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Table 4 Summary of information on species composition provided in the reviewed studies*

From: Systematic review of effects on biodiversity from oil palm production

Authors Year published Taxonomic group Similarity between primary forest and plantation Similarity between secondary forest and plantation Statistics used Changes in communities between forest and plantation Notes on similarity Causes
Invertebrates         
Brühl & Eltz [36] 2010 Ground-dwelling ants - - - Yes Communities of plantations dominated by a small number of, partly invasive, non-forest taxa. Highly impoverished in regard to forest taxa. Absence of leaf litter. Hot and dry conditions possibly prevent colony establishment and reduce survival.
Chang et al. [27] 1997 Mosquitoes 100% - - No Lower abundances but same species composition. na
Chey [31] 2006 Moths 0.278   Preston’s coefficient of faunal resemblance Yes Noctuid and arctiid species dominated the assemblages. Low floristic diversity. Lichens and other host plants. Open habitat (many noctuid and arctiid species favor open habitat).
Chey [31] 2006 Moths 0.228  
Chey [31] 2006 Moths 0.970  
Chung et al. [21] 2000 Subterra-nean, understorey and arboreal beetles - - Detrended Correspondence Analysis and Canonical Correspondence Analysis Yes Species composition significantly different between sites (primary forest, secondary forest and oil palm). A few species dominated the assemblage at the plantation site. The amount of litter, tree and sapling densities, and plant species richness.
Davis & Philips [22] 2005 Dung beetles 22.5% - Steinhaus similarity coefficient; Persentage disagreement distance measure; Cluster analysis and ordination Yes Similarity between both forest types and plantation. Physiognomic differences.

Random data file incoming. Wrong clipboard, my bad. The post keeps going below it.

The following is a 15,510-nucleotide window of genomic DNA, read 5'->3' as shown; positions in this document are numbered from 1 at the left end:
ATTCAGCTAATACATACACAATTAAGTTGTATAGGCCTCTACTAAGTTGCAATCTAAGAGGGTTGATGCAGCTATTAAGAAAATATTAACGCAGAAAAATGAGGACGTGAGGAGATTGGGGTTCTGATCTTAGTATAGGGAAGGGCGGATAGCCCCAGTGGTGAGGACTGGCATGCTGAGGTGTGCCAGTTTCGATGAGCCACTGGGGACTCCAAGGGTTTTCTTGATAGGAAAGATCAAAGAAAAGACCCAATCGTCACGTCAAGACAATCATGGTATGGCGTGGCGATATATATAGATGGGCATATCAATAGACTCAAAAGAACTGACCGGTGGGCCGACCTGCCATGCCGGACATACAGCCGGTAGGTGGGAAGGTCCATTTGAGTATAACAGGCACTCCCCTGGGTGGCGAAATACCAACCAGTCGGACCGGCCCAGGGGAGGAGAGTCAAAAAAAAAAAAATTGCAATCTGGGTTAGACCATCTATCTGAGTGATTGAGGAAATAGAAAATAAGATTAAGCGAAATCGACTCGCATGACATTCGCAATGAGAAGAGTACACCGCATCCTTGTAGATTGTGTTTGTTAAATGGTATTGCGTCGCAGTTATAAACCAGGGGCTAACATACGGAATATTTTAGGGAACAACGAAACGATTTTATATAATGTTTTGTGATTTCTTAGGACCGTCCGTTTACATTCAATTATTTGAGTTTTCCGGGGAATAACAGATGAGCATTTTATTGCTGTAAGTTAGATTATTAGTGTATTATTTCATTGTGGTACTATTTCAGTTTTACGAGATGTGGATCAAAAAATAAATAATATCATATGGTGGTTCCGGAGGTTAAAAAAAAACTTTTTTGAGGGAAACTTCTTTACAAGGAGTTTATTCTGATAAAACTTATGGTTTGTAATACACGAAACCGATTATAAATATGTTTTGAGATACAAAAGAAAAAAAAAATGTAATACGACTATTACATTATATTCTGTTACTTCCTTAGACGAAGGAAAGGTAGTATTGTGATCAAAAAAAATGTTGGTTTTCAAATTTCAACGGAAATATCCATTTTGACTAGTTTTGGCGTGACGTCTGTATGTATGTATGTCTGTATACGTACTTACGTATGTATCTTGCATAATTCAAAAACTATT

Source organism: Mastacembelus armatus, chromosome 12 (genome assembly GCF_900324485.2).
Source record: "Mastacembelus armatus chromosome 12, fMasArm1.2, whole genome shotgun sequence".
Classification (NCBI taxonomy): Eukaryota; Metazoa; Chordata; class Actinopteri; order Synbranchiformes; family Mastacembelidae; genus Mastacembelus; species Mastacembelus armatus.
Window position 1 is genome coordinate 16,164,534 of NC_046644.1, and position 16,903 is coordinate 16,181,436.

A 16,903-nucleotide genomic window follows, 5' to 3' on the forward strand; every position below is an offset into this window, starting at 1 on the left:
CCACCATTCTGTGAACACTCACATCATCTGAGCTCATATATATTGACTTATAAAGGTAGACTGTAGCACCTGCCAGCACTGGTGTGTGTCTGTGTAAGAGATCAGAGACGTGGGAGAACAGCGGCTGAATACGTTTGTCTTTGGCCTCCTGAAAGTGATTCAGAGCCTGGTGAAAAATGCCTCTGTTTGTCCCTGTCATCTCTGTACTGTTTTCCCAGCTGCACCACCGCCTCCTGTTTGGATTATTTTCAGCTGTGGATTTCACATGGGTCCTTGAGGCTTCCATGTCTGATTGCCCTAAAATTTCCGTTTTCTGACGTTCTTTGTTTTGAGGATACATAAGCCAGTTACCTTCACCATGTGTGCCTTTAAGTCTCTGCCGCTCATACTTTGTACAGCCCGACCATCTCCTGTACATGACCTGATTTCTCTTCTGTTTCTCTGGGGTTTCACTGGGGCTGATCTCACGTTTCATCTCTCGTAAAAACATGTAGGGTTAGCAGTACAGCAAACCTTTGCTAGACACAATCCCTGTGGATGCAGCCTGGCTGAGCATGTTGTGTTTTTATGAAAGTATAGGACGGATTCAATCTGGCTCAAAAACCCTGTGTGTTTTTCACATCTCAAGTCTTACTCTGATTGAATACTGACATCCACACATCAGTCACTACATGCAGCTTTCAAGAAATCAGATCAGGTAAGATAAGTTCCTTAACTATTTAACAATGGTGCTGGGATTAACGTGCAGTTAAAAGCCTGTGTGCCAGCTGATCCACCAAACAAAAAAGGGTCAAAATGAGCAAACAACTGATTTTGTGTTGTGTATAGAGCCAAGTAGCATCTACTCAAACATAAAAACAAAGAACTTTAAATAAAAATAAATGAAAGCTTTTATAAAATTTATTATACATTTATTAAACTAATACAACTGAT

Fayle et al. [42] 2010 Ants (canopy) S: 0.191, C: 0.301 - Sørenson’s classic similarity index; Chao’s incidence-based measure with a correction for unseen species Yes Only a small proportion of forest ant species were present in oil palm plantation. Non-native species were much more widespread. Temperature nearly significant factor ( P= 0.073). Simplification of the canopy structure. Competitive interactions.
Fayle et al. [42] 2010 Ants (ferns) S: 0.056, C: 0.070 - Sørenson’s classic similarity index; Chao’s incidence-based measure with a correction for unseen species Yes Only a small proportion of forest ant species were present in oil palm plantation. Non-native species were much more widespread. Competitive interactions.
Fayle et al. [42] 2010 Ants (leaf-litter) S: 0.213, C: 0.555 - Sørenson’s classic similarity index; Chao’s incidence-based measure with a correction for unseen species Yes Only a small proportion of forest ant species were present in oil palm plantation. Non-native species were much more widespread. Temperature. Hotter and drier environment. Competitive interactions.
Hashim et al. [41] 2010 Ants - - - Yes Four species found in the plantation were absent from mangrove forest and two species found in the mangrove were absent from the plantation. na
Hassall et al. [35] 2006 Terrestrial isopods - - - Yes   na
Liow et al. [43] 2001 Bees - - Cluster analysis and canonical correspondence analysis Yes Families Halictidae and Anthophoridae were more commonly caught in oil palm plantation. The occurence of families Halictidae and Anthophoridae were correlated with higher temperatures and light intensity, lower humidity levels and greater flowering intensities.
Lucey & Hill [32] 2012 Ants - - Non-metric multidimensional scaling Yes NMDS differentiated between the habitats. Air and soil temperature.